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Direct replication of task‐dependent neural activation patterns during sadness introspection in two independent adolescent samples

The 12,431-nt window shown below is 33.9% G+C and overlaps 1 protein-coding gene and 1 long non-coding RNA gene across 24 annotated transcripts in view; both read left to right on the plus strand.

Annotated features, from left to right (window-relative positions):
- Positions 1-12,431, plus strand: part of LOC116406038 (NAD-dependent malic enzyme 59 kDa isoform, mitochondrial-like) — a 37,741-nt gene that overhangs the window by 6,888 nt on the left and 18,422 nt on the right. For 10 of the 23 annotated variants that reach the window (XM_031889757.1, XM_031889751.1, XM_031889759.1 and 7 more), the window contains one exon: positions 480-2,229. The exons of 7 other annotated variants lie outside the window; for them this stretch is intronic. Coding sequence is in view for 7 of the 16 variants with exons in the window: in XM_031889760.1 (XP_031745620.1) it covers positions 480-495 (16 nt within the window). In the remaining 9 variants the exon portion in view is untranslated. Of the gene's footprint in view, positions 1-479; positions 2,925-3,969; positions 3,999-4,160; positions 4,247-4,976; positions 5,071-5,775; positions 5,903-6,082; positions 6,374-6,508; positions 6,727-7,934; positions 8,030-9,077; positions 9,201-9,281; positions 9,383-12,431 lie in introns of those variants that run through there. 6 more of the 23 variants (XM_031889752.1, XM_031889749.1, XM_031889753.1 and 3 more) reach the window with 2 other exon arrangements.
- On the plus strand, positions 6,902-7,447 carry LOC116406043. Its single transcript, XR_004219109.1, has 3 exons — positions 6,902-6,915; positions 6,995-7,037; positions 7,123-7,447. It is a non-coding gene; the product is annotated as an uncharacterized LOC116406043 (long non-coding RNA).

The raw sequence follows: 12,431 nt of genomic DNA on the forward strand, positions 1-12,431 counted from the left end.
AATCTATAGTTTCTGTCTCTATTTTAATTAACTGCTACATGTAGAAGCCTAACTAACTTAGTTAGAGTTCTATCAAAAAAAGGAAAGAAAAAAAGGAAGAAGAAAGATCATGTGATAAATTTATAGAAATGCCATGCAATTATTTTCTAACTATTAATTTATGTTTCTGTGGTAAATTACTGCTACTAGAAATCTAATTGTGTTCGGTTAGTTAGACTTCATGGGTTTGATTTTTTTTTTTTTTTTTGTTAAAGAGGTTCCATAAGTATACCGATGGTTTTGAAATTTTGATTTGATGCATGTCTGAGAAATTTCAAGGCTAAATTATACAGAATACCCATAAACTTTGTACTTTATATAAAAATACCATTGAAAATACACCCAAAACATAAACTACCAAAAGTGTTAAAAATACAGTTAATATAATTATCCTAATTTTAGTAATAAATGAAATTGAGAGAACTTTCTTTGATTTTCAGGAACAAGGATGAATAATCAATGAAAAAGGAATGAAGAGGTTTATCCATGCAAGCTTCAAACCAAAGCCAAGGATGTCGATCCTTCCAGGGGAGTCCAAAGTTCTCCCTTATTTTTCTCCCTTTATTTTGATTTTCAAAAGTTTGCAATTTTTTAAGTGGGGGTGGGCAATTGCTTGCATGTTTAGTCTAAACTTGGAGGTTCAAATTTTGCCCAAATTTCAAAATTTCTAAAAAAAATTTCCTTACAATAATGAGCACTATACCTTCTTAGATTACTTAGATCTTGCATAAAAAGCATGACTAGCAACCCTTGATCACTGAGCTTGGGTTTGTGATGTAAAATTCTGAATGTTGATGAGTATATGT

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Functional neuroimaging results need to replicate to inform sound models of human social cognition and its neural correlates. Introspection, the capacity to reflect on one's thoughts and feelings, is one process required for normative social cognition and emotional functioning. Engaging in introspection draws on a network of brain regions including medial prefrontal cortex (mPFC), posterior cingulate cortex (PCC), middle temporal gyri (MTG), and temporoparietal junction (TPJ). Maturation of these regions during adolescence mirrors the behavioral advances seen in adolescent social cognition, but the neural correlates of introspection in adolescence need to replicate to confirm their generalizability and role as a possible mechanism. The current study investigated whether reflecting upon one's own feelings of sadness would activate and replicate similar brain regions in two independent samples of adolescents. Participants included 156 adolescents (50% female) from the California Families Project and 119 adolescent girls from the Pittsburgh Girls Study of Emotion. All participants completed the Emotion Regulation Questionnaire (ERQ) and underwent a functional magnetic resonance imaging scan while completing the same facial emotion-processing task at age 16-17 years. Both samples showed similar whole-brain activation patterns when engaged in sadness introspection and when judging a nonemotional facial feature. Whole-brain activation was unrelated to ERQ scores in both samples. Neural responsivity to task manipulations replicated in regions recruited for socio-emotional (mPFC, PCC, MTG, TPJ) and attention (dorsolateral PFC, precentral gyri, superior occipital gyrus, superior parietal lobule) processing. These findings demonstrate robust replication of neural engagement during sadness introspection in two independent adolescent samples.

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